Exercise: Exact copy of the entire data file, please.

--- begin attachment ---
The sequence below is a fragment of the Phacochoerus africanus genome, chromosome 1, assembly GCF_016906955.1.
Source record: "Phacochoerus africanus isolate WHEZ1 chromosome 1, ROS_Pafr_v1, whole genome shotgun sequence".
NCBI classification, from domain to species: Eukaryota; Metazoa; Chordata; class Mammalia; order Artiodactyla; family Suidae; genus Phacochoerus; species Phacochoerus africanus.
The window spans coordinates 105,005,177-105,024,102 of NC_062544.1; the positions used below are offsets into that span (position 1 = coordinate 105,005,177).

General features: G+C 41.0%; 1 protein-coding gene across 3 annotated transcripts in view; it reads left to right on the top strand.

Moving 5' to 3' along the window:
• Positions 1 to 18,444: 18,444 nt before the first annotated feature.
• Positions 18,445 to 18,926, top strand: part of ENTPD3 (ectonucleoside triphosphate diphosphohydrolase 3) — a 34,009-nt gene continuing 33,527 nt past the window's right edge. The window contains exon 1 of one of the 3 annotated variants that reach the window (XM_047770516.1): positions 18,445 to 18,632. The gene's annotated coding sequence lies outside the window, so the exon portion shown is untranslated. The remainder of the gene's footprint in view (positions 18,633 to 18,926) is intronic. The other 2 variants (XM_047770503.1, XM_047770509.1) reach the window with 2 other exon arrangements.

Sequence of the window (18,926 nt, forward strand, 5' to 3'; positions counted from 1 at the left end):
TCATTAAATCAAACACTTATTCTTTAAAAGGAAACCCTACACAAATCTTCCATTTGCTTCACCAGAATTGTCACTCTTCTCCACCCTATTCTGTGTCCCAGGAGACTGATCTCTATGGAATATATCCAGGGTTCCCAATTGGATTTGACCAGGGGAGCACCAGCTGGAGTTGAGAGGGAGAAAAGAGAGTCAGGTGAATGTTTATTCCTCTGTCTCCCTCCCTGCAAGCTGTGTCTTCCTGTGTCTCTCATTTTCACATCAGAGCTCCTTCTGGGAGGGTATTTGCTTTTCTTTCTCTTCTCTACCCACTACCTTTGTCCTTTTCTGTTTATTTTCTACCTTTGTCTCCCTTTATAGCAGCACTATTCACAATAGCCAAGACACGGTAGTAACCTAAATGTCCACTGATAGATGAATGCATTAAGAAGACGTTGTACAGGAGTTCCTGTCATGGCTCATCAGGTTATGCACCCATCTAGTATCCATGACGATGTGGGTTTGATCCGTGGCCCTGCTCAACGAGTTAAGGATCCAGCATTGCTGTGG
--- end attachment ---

The sequence below is a fragment of the Phacochoerus africanus genome, chromosome 1, assembly GCF_016906955.1.
Source record: "Phacochoerus africanus isolate WHEZ1 chromosome 1, ROS_Pafr_v1, whole genome shotgun sequence".
NCBI classification, from domain to species: Eukaryota; Metazoa; Chordata; class Mammalia; order Artiodactyla; family Suidae; genus Phacochoerus; species Phacochoerus africanus.
The window spans coordinates 105,005,177-105,024,102 of NC_062544.1; the positions used below are offsets into that span (position 1 = coordinate 105,005,177).

General features: G+C 41.0%; 1 protein-coding gene across 3 annotated transcripts in view; it reads left to right on the top strand.

Moving 5' to 3' along the window:
• Positions 1 to 18,444: 18,444 nt before the first annotated feature.
• Positions 18,445 to 18,926, top strand: part of ENTPD3 (ectonucleoside triphosphate diphosphohydrolase 3) — a 34,009-nt gene continuing 33,527 nt past the window's right edge. The window contains exon 1 of one of the 3 annotated variants that reach the window (XM_047770516.1): positions 18,445 to 18,632. The gene's annotated coding sequence lies outside the window, so the exon portion shown is untranslated. The remainder of the gene's footprint in view (positions 18,633 to 18,926) is intronic. The other 2 variants (XM_047770503.1, XM_047770509.1) reach the window with 2 other exon arrangements.

Sequence of the window (18,926 nt, forward strand, 5' to 3'; positions counted from 1 at the left end):
TCATTAAATCAAACACTTATTCTTTAAAAGGAAACCCTACACAAATCTTCCATTTGCTTCACCAGAATTGTCACTCTTCTCCACCCTATTCTGTGTCCCAGGAGACTGATCTCTATGGAATATATCCAGGGTTCCCAATTGGATTTGACCAGGGGAGCACCAGCTGGAGTTGAGAGGGAGAAAAGAGAGTCAGGTGAATGTTTATTCCTCTGTCTCCCTCCCTGCAAGCTGTGTCTTCCTGTGTCTCTCATTTTCACATCAGAGCTCCTTCTGGGAGGGTATTTGCTTTTCTTTCTCTTCTCTACCCACTACCTTTGTCCTTTTCTGTTTATTTTCTACCTTTGTCTCCCTTTATAGCAGCACTATTCACAATAGCCAAGACACGGTAGTAACCTAAATGTCCACTGATAGATGAATGCATTAAGAAGACGTTGTACAGGAGTTCCTGTCATGGCTCATCAGGTTATGCACCCATCTAGTATCCATGACGATGTGGGTTTGATCCGTGGCCCTGCTCAACGAGTTAAGGATCCAGCATTGCTGTGG